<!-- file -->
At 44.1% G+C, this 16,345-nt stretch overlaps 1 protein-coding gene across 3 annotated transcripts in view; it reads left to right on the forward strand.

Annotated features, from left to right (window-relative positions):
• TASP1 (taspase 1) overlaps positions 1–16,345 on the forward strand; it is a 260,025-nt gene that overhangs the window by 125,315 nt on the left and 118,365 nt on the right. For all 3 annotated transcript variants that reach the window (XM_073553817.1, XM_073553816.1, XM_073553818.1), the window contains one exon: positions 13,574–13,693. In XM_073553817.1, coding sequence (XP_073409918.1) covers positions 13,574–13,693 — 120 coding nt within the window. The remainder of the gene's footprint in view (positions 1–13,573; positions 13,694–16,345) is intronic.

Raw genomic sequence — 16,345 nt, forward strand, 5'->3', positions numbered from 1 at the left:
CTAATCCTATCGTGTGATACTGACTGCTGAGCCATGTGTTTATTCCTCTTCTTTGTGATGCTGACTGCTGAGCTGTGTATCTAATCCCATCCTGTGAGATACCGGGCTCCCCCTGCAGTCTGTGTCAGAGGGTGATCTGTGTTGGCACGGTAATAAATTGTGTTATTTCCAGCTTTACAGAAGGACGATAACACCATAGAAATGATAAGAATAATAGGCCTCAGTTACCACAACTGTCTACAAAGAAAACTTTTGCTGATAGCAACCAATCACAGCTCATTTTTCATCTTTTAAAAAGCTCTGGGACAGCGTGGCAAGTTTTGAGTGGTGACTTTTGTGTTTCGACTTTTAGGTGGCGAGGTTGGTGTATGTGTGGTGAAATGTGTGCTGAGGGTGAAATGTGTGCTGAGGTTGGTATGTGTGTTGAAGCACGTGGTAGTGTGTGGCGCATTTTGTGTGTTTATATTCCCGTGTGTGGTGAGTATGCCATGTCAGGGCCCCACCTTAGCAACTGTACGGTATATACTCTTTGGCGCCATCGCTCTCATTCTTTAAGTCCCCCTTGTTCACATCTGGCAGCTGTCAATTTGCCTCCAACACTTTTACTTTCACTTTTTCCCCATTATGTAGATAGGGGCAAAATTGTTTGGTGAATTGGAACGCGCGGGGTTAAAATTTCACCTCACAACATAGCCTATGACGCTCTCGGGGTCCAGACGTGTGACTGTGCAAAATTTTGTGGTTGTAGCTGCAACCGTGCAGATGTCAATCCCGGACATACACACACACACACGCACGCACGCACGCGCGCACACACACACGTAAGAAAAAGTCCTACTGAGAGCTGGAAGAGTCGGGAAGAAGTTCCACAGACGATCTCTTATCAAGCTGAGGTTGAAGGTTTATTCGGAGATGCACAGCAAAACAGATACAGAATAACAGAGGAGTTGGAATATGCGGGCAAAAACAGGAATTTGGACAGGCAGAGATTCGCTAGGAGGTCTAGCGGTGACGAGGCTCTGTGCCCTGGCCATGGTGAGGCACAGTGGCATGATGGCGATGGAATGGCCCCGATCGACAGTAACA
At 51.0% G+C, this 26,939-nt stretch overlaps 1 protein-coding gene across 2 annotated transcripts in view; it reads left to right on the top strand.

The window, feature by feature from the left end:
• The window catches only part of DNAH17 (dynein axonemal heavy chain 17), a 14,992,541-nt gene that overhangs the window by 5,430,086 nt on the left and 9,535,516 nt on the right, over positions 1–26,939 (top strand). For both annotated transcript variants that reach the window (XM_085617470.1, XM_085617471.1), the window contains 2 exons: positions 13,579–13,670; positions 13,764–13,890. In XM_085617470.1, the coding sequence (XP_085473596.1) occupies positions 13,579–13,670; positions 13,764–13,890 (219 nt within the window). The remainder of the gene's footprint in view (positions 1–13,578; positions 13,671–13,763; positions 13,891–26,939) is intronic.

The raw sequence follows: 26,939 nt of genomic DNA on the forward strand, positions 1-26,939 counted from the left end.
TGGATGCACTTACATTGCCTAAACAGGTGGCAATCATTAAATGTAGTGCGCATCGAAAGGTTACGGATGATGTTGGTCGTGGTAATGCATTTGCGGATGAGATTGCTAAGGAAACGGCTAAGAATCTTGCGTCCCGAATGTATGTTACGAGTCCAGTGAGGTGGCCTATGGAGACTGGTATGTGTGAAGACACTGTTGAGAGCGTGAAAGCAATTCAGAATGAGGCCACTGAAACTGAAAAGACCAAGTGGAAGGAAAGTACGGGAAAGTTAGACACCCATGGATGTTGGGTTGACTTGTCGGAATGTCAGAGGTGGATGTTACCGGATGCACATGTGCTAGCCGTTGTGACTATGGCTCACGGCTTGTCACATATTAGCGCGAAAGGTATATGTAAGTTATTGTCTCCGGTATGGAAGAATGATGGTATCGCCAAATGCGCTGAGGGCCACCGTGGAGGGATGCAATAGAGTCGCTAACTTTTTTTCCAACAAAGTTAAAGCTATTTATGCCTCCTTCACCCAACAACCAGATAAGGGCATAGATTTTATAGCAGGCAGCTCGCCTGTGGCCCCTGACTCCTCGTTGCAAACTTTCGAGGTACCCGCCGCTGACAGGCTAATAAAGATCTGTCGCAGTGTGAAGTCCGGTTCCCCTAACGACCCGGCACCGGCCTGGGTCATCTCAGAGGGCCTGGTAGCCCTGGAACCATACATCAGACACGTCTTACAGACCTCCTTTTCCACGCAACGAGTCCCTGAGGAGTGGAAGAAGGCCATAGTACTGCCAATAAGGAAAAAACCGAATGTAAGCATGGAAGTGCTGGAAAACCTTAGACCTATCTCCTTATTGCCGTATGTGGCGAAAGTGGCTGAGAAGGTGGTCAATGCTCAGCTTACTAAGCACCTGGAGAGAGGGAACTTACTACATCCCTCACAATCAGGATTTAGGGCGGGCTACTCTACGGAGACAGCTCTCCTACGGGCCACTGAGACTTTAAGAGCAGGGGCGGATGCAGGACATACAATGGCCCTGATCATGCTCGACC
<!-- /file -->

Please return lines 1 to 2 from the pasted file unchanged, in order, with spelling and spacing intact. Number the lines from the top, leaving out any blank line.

At 44.1% G+C, this 16,345-nt stretch overlaps 1 protein-coding gene across 3 annotated transcripts in view; it reads left to right on the forward strand.

Annotated features, from left to right (window-relative positions):